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Educating Rita

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In the play, Educating Rita, Willy Russell creates humour in a number of different ways. I will refer to the humour in scenes 1 and 6. In scene one, I found a variety of humorous moments enjoyed by both Frank and Rita. The first comical episode I came across was, "Look if you're trying to induce some feeling of guilt on me over the prospect of a burnt dinner you should have prepared something other than lamb and ratatouille... because, darling, I like my lamb done to the point of abuse and even I know that ratatouille cannot be burned. ... Darling, you could incinerate ratatouille and still it wouldn't burn." In this paragraph, I found the text to be quite sarcastic, but yet serious, which made it funny. It's not only what Frank says; the humour also relies on how you can imagine him saying it. The author creates the humour in his characters by bringing parts of normal people into the story, and reflecting it on their everyday life. ...read more.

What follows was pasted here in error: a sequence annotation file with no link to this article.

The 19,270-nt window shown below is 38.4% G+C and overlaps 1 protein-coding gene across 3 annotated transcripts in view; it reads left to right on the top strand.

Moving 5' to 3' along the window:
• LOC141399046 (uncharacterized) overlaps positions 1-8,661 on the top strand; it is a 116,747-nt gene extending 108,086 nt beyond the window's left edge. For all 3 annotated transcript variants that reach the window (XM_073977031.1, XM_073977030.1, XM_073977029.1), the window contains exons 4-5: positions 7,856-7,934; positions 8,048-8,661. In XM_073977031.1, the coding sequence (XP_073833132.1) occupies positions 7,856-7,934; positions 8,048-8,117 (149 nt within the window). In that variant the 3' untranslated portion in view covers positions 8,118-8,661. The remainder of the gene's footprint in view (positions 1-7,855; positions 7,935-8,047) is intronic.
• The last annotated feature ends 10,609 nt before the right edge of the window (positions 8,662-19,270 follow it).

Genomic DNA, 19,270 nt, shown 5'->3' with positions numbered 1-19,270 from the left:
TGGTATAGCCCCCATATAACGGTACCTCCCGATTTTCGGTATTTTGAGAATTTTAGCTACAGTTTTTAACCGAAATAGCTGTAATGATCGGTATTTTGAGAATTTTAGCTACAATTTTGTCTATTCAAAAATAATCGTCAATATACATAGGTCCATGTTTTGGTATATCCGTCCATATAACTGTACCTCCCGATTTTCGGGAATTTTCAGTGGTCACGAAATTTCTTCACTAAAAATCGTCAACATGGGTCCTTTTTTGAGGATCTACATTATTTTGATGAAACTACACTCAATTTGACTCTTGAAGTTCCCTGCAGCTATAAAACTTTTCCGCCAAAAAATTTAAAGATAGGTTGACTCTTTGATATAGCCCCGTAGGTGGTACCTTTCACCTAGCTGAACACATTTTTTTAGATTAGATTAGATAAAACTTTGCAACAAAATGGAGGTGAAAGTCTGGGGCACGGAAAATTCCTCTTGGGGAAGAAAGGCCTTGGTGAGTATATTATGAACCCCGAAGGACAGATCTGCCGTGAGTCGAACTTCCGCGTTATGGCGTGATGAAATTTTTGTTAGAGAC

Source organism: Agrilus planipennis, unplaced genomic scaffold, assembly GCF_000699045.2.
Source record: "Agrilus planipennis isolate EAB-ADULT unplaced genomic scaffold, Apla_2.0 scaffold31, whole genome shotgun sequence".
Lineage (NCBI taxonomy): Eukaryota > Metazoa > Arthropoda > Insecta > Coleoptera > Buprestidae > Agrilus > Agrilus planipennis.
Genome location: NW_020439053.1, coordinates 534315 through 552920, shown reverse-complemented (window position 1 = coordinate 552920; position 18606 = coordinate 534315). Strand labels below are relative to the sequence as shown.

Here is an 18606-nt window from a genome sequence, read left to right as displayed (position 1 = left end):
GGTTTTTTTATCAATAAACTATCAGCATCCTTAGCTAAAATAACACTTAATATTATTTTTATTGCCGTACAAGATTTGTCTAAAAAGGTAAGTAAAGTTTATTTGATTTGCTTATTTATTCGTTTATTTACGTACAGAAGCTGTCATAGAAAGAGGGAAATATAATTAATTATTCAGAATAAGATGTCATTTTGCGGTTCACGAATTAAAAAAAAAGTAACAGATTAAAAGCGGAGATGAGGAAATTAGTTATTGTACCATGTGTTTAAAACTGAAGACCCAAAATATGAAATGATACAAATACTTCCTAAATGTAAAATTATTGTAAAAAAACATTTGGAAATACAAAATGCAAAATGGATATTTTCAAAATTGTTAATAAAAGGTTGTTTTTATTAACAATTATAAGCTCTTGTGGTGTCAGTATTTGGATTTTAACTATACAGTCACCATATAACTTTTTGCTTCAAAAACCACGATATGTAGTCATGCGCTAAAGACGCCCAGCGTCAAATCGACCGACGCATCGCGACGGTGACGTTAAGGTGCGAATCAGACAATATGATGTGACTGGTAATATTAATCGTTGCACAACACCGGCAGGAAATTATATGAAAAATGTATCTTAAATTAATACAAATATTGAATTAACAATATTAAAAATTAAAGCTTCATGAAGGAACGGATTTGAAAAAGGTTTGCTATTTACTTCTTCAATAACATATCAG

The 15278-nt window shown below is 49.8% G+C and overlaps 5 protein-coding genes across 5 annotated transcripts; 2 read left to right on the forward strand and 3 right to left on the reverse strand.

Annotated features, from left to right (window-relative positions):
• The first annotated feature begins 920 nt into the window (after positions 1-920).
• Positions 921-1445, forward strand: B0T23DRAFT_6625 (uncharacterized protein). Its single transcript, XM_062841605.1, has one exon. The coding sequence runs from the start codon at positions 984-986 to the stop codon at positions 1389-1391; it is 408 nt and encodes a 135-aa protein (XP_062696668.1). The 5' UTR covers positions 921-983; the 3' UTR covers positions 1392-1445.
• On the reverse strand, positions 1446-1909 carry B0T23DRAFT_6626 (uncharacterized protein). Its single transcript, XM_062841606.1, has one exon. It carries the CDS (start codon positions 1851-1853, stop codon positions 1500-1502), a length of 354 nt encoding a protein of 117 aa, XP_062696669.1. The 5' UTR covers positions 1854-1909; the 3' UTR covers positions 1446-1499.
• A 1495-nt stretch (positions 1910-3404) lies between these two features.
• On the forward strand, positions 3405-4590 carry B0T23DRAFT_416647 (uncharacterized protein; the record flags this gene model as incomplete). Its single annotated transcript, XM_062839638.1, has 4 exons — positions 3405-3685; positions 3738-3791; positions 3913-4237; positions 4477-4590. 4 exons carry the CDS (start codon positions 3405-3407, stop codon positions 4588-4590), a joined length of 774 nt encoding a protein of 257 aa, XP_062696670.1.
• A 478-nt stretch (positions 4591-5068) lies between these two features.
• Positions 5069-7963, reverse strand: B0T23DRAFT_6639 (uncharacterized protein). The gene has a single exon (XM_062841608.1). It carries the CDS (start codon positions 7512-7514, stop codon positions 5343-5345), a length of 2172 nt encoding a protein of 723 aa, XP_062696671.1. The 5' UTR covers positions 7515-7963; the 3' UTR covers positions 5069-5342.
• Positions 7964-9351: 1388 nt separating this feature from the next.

This shows she's doing her best to understand things in an intellectual nature. A good point with Rita is that she says what she thinks and doesn't hold back. Humour isn't just created by telling a joke, or meaning to make someone laugh. It's also often done by making a mistake by either misinterpretation or ignorance. One section of scene 1 shows this case of humorous misunderstandings. The error that occurs in this particular moment is when Frank tries to explain the meaning of assonance, and because he has trouble clarifying it; he tries to make use of an example of a Poet. The problem with this was that Rita didn't have any comprehension of the poet. "No. Erm - Assonance. Well, it's a form of rhyme. What's a - what's an example - erm -? Do you know Yeats?" "The wine lodge?" "Yeat's the poet." "No." Her mistake was diminutive and insignificant, but still noticeable. ...read more.


Frank is inviting Rita out to lunch, but the offer triggers Rita's memory, as she has left one of her customers in the Salon with chemicals on her which can cause unfortunate results. "Christ- me customer. She only wanted a demi-wave - she'll come out looking like a friggin' Muppet." I found this downright amusing. I think this is because of the context used. Her use of speech is once again very 'common', with the words she uses, like friggin' and Muppet. Willy Russell has created these characters in a very clever way. The way he thought about the use of language for both characters was imaginative, and he has stressed it to the maximum effect. In conclusion, I have found this play to have a different use of humour in each particular part, but yet it has been used in knowledgably and realistic way. His play is one that you can actually use your imagination to know and see the characters, and that's what I find to be the most important thing for any play, especially for Educating Rita. ...read more.

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